Absorbing the story of Bowie’s creative process during the last months of his life is something I’m still processing, as is the world. I find it awe-inspiring and it takes my breath away at times. I’ve cried and freaked my kids out with being so weirdly weepy. But we’ve put on a steady stream of videos and I’ve noticed they’re starting to get it.
I’ve long felt that artists are somehow channeling messages from another dimension, from a non-earthly place—and great artists are the ones who do it well, by listening and honing their craft and working their asses off to convey those messages as fully and accurately as they can. I know it sounds woo-woo and if you know me you know I’m not very woo-woo, but this is something I pretty much believe.
In other words, I think artists are delivering something to us that comes both from them, and from a place beyond us all.
I have felt this so many times when watching musicians perform: When they are in that zone, they become a conduit. And if they have developed their craft well and can be mindful enough to not put up resistance, the music (or art, or drama, or whatever craft) flows through them. How lucky for us to have these people around us.
To me, David Bowie was perhaps one of the very best examples of this: an artist who listened to and lived by his vision, who worked tirelessly and relentlessly to actualize it in this world, and whose enormous body of work is like a gift for us mortals, gorgeous souvenirs from another time and place we’ll never get to visit. His story is breathtaking and I’m awestruck by it. My tears of the last few days are sad tears, yes, but they are also tears of simply being overfilled with the profound beauty of what he has created.
In the same way I’m not woo-woo, I hardly ever use the word “profound.” But I find the story of David Bowie, artist until the end, quite profound indeed.
For us humans, stories are essential to our evolution and consciousness—and this brings me back to the topic that I started writing about last Friday. As of mid-last week, Pyragraph has published 1,000 stories from working artists all around the world, and I’m super proud and happy we’ve managed to do this. Much in the same way that I’m moved by David Bowie’s incredible story of realizing his vision, I am moved by every artist’s story of attempting this amazing task.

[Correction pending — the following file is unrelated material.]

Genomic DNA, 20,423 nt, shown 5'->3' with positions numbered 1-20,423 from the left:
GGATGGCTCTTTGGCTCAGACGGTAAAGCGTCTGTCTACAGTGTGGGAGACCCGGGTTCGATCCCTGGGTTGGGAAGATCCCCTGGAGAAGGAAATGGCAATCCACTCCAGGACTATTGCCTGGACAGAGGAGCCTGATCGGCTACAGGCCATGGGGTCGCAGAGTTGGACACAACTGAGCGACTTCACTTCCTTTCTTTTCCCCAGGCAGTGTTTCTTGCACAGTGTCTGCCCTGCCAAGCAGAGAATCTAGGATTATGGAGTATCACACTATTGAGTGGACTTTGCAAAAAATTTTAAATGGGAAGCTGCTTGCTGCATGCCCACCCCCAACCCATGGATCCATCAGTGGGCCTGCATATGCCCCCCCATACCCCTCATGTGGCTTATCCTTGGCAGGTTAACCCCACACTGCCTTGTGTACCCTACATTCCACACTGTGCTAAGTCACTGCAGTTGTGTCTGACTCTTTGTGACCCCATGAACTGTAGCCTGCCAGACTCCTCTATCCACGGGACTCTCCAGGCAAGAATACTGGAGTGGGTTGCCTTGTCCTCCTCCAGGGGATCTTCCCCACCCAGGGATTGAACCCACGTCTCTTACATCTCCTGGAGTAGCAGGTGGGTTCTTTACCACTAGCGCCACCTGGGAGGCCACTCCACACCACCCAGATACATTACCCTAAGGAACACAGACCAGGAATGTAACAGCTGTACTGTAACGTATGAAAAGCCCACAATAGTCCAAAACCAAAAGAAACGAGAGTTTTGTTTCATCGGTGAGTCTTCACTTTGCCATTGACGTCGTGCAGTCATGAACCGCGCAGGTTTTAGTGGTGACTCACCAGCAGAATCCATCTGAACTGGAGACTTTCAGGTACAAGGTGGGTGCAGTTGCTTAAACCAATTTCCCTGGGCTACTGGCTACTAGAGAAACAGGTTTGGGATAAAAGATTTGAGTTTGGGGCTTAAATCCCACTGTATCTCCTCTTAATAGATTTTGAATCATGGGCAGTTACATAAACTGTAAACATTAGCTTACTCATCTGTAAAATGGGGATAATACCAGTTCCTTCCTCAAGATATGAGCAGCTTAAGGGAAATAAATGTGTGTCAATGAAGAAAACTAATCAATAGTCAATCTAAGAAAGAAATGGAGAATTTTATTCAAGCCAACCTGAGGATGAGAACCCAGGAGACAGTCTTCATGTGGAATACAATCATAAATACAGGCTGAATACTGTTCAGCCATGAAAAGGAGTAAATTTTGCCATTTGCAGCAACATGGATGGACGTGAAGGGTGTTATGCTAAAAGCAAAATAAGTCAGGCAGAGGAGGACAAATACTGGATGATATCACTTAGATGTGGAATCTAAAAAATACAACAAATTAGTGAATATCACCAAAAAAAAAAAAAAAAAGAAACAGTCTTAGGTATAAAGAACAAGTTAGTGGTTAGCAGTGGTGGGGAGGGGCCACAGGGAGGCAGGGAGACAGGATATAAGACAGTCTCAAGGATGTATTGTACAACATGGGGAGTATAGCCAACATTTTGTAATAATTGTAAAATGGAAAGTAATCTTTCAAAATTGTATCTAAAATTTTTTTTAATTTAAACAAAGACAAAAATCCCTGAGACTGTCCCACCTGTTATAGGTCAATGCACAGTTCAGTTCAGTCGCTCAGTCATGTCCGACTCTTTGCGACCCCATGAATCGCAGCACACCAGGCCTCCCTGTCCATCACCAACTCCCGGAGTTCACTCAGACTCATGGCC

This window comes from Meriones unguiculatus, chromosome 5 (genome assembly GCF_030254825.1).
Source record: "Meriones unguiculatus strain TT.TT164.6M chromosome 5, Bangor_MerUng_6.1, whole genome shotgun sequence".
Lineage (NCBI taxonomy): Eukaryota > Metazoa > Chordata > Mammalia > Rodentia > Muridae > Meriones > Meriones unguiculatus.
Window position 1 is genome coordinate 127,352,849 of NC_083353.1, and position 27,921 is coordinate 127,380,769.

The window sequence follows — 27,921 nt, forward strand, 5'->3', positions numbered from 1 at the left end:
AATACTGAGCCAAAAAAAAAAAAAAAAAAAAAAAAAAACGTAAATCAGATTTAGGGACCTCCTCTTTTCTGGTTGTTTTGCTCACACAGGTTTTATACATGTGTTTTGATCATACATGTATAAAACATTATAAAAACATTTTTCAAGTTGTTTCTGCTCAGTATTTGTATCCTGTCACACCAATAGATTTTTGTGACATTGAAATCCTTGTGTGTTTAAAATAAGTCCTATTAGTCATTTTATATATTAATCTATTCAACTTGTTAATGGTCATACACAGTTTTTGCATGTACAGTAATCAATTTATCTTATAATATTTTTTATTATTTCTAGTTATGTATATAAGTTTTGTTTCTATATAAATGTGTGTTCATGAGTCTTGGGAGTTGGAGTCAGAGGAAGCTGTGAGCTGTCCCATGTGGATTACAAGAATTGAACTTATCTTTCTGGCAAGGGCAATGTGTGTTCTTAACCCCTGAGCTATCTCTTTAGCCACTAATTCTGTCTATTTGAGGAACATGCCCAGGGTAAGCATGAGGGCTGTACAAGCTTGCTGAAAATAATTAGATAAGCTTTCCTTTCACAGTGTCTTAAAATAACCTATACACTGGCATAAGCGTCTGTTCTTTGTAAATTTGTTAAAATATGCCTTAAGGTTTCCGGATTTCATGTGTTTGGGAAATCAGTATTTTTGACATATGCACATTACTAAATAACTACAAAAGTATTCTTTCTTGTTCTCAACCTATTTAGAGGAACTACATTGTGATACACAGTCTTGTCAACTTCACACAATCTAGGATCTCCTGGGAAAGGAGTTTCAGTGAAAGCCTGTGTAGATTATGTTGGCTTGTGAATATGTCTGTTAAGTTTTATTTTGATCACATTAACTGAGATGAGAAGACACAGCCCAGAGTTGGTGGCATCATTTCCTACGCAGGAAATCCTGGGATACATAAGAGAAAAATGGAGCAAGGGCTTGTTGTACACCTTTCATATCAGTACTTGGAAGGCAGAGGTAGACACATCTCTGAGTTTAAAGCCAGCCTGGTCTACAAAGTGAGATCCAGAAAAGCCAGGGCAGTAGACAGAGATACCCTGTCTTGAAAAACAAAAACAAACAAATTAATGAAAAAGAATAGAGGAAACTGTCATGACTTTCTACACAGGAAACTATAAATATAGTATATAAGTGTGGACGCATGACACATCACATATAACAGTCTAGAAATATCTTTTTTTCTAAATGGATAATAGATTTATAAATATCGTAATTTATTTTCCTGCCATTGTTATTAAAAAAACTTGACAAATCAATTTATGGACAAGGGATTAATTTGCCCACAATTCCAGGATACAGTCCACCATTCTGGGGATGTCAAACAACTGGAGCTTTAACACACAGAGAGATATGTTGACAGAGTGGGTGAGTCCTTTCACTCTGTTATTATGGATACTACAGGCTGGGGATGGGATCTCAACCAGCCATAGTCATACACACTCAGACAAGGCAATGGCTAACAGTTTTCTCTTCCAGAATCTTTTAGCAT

For much of my career I didn’t quite realize how much I love helping artists tell their stories, but from the moment I was hit with the idea for Pyragraph I have been realizing it hard-core. Helping bring these stories out is something I truly love to do. So my thoughts on this 1,000-post milestone are dominated by a sort of reverence for the impact of sharing our stories, and a feeling of awe of the power of 1,000 stories collected at our little-engine-that-could publication. Through these stories I have learned an incredible—like, life-changing—amount of insight and knowledge into what makes a creative life tick, and what makes it successful, sustainable, challenging, lucrative, rewarding, terrifying and triumphant.
As I look ahead towards a future with Bowie not of this earth, but with his work as a soundtrack, I look forward to helping keep those stories flowing.